All people require a will. The legal document outlines your instructions for the distribution of your assets upon death and, if you have young children at home, it also specifies who you want to be their guardian.
A will, a health care directive, a power of attorney, the designation of beneficiaries on retirement savings accounts, and other end-of-life papers are all included in an estate plan, which is a grandiose word.
When putting out a will, persons who are close to retirement can also reflect on their ideals and leave a legacy.
But far too many people fail to recognize the need for a will and other estate planning papers.
The Center for Retirement Research at Boston College found that from 72% in 2002 to 63% in 2018, fewer adults aged 70 and above have a will.
What Occurs if a Person Passes Away Without a Will?
State law governs how assets are distributed after death.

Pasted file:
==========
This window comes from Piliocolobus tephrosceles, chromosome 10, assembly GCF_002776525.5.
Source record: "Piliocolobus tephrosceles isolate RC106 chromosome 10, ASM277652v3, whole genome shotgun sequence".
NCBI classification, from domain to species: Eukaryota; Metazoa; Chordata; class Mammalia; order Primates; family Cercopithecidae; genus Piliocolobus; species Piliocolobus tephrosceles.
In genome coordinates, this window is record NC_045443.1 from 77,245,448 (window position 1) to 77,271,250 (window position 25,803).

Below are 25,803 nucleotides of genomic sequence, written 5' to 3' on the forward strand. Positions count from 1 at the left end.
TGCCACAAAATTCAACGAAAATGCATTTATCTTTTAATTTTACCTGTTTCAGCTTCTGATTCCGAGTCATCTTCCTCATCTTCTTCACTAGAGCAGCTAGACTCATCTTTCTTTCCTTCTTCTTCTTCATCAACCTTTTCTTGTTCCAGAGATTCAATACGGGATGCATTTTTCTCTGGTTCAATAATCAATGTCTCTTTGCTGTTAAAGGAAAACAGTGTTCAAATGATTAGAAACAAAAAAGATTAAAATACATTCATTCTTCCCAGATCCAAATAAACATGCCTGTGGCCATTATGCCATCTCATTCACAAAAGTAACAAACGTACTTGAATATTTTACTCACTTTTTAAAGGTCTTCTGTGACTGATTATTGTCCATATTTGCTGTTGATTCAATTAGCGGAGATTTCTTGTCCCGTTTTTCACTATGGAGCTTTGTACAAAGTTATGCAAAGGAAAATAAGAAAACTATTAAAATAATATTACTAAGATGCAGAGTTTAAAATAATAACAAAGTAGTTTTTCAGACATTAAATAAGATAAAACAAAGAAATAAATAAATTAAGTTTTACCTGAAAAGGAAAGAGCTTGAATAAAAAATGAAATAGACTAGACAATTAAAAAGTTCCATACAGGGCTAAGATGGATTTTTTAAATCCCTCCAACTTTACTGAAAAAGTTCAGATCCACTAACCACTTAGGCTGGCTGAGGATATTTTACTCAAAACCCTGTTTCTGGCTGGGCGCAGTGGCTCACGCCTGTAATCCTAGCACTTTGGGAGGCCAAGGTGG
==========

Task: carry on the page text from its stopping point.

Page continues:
The laws of Minnesota are typical. Your spouse and/or your children come first, followed by your parents, siblings, nieces, nephews, grandparents, aunts, uncles, and cousins.
This priority list is generally acceptable to most individuals. However, there are still valid justifications for drafting a will that details your goals.
A will increases the likelihood that at least something will be left for heirs. That is one conclusion drawn from the academic article Wills, Wealth, and Race by the Boston College Center for Retirement Research.
After adjusting for demographic and socioeconomic factors, the data reveals that Black and Hispanic people had very high probabilities of passing away without a will. The researchers also discover that these people are less likely to leave meaningfully large bequests.
But, they say, there is solid evidence that making a will boosts the likelihood of achieving bequest goals by either protecting assets after death or by altering behavior while still alive, such as limiting consumption to ensure bequest goals are achieved.
If you don’t have a will, make one as soon as is practicable.
Source: Star Tribune